Paul Scholes: Manchester United's 3-5-2 is great for possession but not so great for scoring goals

EXCLUSIVE: As part of his weekly column for The Independent, the former United midfielder looks at the formation being used by Louis van Gaal

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The Independent Online

Southampton’s win over Manchester United on Sunday reinforced my thoughts on the 3-5-2 system Louis van Gaal has implemented. My issue with it has always been that it gives a team the security of having possession without offering them the opportunities from which they might score the goals that win the game.

You might remember that Liverpool played a similar system in the mid-1990s and we went into the 1996 FA Cup final worrying whether we would get a kick against them. They may well have had more possession than us but we always believed that playing with two wingers, and one striker off a centre-forward, would give us the opportunity to create the chances we needed to score goals. And so it proved.

Ronald Koeman was clever in his approach to United. James Ward-Prowse kept close to Michael Carrick and made sure Michael did not control the game. Victor Wanyama and Morgan Schneiderlin did the same to Juan Mata and Wayne Rooney. Because United lack pace in attack the two centre-halves could push up on Robin van Persie and suddenly the lack of options going forward was telling. Van Persie has a great touch but defenders can afford to get tight to him because they don’t have to worry about him spinning off for the ball dropped in behind them.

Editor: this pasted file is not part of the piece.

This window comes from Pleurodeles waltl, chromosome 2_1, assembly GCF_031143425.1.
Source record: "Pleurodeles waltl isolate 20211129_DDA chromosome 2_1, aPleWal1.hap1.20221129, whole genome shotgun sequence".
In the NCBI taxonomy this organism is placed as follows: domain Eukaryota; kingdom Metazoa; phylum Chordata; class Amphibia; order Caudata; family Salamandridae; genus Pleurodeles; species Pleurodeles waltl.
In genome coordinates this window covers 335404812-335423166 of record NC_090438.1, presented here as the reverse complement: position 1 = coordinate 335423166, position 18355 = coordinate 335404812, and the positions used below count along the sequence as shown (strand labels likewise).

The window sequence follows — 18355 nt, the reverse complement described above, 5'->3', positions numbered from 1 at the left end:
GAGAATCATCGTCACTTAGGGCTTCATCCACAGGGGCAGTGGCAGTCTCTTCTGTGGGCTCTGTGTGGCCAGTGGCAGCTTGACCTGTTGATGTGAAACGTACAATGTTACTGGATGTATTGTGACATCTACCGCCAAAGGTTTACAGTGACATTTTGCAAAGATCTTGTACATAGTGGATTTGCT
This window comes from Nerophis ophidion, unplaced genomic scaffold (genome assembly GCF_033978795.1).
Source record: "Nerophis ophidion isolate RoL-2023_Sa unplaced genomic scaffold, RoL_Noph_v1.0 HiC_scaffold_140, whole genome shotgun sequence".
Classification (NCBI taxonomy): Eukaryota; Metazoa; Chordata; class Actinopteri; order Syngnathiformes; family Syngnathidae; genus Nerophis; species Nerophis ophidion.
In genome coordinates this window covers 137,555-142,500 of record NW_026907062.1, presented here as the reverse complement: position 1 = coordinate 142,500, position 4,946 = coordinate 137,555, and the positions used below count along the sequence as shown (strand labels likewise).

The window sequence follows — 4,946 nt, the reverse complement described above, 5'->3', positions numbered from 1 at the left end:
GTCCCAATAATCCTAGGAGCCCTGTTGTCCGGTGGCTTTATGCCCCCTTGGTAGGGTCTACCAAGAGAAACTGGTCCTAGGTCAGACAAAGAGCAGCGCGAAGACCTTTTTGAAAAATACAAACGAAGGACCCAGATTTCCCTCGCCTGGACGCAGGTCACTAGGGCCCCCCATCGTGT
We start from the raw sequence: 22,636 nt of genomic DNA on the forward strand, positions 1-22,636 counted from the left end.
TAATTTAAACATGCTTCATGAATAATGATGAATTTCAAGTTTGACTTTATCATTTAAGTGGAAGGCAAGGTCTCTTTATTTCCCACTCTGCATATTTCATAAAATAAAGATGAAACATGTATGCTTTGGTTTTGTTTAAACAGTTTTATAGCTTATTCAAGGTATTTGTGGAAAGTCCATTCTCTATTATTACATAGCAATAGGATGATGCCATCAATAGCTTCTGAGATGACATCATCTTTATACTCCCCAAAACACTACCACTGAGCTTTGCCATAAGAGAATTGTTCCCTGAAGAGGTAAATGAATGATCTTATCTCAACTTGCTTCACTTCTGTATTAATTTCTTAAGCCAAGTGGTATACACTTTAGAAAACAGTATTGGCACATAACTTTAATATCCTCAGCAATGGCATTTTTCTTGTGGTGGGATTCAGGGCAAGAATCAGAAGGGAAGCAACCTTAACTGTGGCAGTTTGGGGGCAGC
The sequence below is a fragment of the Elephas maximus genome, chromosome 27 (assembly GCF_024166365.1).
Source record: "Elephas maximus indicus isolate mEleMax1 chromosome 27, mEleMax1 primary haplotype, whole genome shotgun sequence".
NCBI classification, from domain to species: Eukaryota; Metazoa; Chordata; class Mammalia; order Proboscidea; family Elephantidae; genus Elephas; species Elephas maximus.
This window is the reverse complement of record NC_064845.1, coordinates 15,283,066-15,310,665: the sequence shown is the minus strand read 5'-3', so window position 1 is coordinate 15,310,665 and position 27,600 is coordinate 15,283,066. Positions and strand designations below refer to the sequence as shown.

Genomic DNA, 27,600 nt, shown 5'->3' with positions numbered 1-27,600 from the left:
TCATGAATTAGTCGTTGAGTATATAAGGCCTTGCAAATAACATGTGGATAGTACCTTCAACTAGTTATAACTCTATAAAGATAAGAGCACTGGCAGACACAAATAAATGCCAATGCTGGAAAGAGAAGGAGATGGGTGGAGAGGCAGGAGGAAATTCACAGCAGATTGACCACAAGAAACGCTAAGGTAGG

Angel Di Maria has the pace but is not a centre-forward. As a player, when I was trying to open up opposing teams, a ball dropped in behind the full-back to a wide player often had the desired effect of pulling a defence out of shape. It dragged the full-back across to cover, then the centre-back was often drawn to the space left behind, which created room for the strikers to score goals.

 

In a 3-5-2 formation, that width is just not there for United. Luke Shaw is an orthodox left-back being asked to play wing-back. Antonio Valencia has lost some of that great pace he once had, and it is more difficult for him to get past players when his starting position is so deep.

There is no doubt that 3-5-2 helps you keep the ball. The three centre-halves and the three central midfielders can pass it around to their heart’s content. The problem comes when you try to hurt teams in attacking areas. You can have all the possession you like, but if you are not creating “2 v 1” situations where you outnumber your opposition and get behind them, then you are not going to score enough goals.

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